Financial Considerations With Parkinsons Disease

There are a number of financial implications to consider when an individual is diagnosed with Parkinson’s disease. Financial needs related to Parkinson’s disease may include:

  • Prescription medications

Medicare is the main source of health care coverage for most individuals 65 and older. Other common sources of payment include private pay, employer pension plans, and personal savings.

Regardless of the age of the individual with Parkinson’s disease, all healthcare plans meeting these needs should be kept active. It is sometimes possible to supplement an individuals Medicare coverage with Medigap insurance which covers certain gaps in Medicare coverage such as paying for co-insurance or other items.

A long-term care insurance policy usually needs to be in place before a Parkinson’s disease diagnosis occurs in order for long-term care to be covered for the disease. After a Parkinsons disease diagnosis, the policy should be reviewed to determine:

  • Eligibility of the person diagnosed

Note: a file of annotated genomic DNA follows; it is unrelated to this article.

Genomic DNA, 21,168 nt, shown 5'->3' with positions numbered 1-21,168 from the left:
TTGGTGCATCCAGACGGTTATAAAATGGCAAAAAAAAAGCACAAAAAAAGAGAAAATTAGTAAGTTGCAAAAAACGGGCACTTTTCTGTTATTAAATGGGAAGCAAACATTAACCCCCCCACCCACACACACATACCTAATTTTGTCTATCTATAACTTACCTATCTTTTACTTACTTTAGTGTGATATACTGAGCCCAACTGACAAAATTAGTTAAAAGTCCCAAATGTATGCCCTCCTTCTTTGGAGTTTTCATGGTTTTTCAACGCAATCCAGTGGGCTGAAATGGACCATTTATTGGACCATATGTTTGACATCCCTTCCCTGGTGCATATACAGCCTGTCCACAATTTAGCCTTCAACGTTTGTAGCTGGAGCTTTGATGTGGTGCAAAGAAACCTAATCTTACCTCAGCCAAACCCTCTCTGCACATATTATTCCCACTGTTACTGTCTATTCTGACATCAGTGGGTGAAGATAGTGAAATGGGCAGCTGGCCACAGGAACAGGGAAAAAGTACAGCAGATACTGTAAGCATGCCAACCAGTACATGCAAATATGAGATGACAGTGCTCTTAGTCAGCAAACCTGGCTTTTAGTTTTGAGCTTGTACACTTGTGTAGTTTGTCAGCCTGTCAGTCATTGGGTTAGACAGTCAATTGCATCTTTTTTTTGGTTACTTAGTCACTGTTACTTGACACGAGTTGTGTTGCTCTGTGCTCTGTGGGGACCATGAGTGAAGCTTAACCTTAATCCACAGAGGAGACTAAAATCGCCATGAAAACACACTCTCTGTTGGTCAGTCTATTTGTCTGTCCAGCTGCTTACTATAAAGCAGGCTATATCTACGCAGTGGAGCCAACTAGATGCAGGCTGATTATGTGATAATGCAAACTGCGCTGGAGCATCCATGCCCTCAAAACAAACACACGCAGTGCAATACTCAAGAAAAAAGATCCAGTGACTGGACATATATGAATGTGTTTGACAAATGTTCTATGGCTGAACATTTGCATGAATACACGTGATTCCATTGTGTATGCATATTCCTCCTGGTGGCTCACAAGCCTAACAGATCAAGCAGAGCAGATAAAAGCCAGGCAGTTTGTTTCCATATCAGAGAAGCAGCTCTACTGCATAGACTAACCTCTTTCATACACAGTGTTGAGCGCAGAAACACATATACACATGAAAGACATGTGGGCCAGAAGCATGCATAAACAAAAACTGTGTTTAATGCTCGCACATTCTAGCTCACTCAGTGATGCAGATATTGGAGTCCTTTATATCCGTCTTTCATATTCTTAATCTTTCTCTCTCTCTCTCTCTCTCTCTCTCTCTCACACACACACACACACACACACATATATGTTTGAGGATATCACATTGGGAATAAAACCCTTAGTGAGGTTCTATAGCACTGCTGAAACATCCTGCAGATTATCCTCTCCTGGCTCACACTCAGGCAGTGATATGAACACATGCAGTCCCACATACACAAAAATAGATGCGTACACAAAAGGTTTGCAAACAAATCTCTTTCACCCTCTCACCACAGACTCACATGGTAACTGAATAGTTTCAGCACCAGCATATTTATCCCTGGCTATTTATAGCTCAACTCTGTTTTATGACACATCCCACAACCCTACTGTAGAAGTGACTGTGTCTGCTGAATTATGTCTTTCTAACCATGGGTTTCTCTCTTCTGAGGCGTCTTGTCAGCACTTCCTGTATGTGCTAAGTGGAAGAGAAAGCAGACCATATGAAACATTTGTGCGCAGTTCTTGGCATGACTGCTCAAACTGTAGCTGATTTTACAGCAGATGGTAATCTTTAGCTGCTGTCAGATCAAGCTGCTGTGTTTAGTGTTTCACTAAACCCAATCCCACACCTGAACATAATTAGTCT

• When the covered individual is able to start collecting benefits
  • Date the daily benefit begins
  • Whether the benefit is adjusted annually for inflation
  • Length of time the benefits will be paid
  • Whether there is a maximum lifetime payout
  • Type of care covered by the policy
  • Whether there is an elimination period before the coverage begins
  • Any tax implications of the policy

In addition, Medicaid will pay for hospice care in most states.

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Its A Hard Decision But Were Here To Help

As a caregiver, what you give to your loved one is beyond measure. Your love, depth of care and concern can never be replaced. But one of the most important, and often the hardest, things to do as a caregiver is to take care of yourself. Letting go of some of the responsibilities of Parkinsons disease care will help you maintain your physical, mental and emotional health, and focus on the relationship you have with your loved one.

At Lake Seminole Square, we understand what youre going through. Weve helped many area seniors and families with the challenges of memory loss, and offer assisted living designed for those needing Parkinsons, Alzheimers or dementia care. Your loved one will be in good hands with us. Learn more by contacting us today.

Contracts Costs And Finance Questions

Living with Parkinsons disease
  • Is a contract agreement available to include accommodations, personal care, health care, and support services? When may a contract be terminated and what is the refund policy? Are additional services available if the residents’ needs change?
  • How do you pay for additional services that are needed on a temporary basis ?
  • Are there different costs for various levels or categories of services?